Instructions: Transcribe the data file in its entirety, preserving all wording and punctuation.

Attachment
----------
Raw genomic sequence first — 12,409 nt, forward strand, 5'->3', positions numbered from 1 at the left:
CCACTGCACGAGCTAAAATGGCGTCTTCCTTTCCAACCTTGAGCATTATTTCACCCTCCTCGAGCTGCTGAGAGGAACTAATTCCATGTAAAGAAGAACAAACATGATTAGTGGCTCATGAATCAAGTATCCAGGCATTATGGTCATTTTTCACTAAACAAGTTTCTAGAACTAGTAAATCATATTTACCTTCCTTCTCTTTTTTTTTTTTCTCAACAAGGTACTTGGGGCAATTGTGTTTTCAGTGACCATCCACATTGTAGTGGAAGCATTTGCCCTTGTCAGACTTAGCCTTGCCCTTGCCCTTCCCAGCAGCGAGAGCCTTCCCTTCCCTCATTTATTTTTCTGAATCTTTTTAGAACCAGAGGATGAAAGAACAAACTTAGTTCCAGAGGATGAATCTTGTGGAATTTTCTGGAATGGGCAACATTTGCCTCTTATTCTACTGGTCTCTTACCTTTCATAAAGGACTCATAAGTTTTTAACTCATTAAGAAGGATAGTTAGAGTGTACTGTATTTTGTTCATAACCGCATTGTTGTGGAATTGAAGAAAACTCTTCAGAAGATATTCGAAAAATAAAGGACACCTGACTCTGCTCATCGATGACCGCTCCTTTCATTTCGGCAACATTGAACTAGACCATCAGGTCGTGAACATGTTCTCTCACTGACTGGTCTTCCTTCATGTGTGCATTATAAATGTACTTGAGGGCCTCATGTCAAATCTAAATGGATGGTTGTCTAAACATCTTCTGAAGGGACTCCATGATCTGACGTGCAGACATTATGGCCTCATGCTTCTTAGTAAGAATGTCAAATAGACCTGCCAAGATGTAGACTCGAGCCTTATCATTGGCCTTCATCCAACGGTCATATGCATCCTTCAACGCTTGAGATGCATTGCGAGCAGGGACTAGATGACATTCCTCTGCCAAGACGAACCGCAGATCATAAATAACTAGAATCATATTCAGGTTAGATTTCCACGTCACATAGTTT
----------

Raw genomic sequence first — 12,409 nt, forward strand, 5'->3', positions numbered from 1 at the left:
CCACTGCACGAGCTAAAATGGCGTCTTCCTTTCCAACCTTGAGCATTATTTCACCCTCCTCGAGCTGCTGAGAGGAACTAATTCCATGTAAAGAAGAACAAACATGATTAGTGGCTCATGAATCAAGTATCCAGGCATTATGGTCATTTTTCACTAAACAAGTTTCTAGAACTAGTAAATCATATTTACCTTCCTTCTCTTTTTTTTTTTTCTCAACAAGGTACTTGGGGCAATTGTGTTTTCAGTGACCATCCACATTGTAGTGGAAGCATTTGCCCTTGTCAGACTTAGCCTTGCCCTTGCCCTTCCCAGCAGCGAGAGCCTTCCCTTCCCTCATTTATTTTTCTGAATCTTTTTAGAACCAGAGGATGAAAGAACAAACTTAGTTCCAGAGGATGAATCTTGTGGAATTTTCTGGAATGGGCAACATTTGCCTCTTATTCTACTGGTCTCTTACCTTTCATAAAGGACTCATAAGTTTTTAACTCATTAAGAAGGATAGTTAGAGTGTACTGTATTTTGTTCATAACCGCATTGTTGTGGAATTGAAGAAAACTCTTCAGAAGATATTCGAAAAATAAAGGACACCTGACTCTGCTCATCGATGACCGCTCCTTTCATTTCGGCAACATTGAACTAGACCATCAGGTCGTGAACATGTTCTCTCACTGACTGGTCTTCCTTCATGTGTGCATTATAAATGTACTTGAGGGCCTCATGTCAAATCTAAATGGATGGTTGTCTAAACATCTTCTGAAGGGACTCCATGATCTGACGTGCAGACATTATGGCCTCATGCTTCTTAGTAAGAATGTCAAATAGACCTGCCAAGATGTAGACTCGAGCCTTATCATTGGCCTTCATCCAACGGTCATATGCATCCTTCAACGCTTGAGATGCATTGCGAGCAGGGACTAGATGACATTCCTCTGCCAAGACGAACCGCAGATCATAAATAACTAGAATCATATTCAGGTTAGATTTCCACGTCACATAGTTT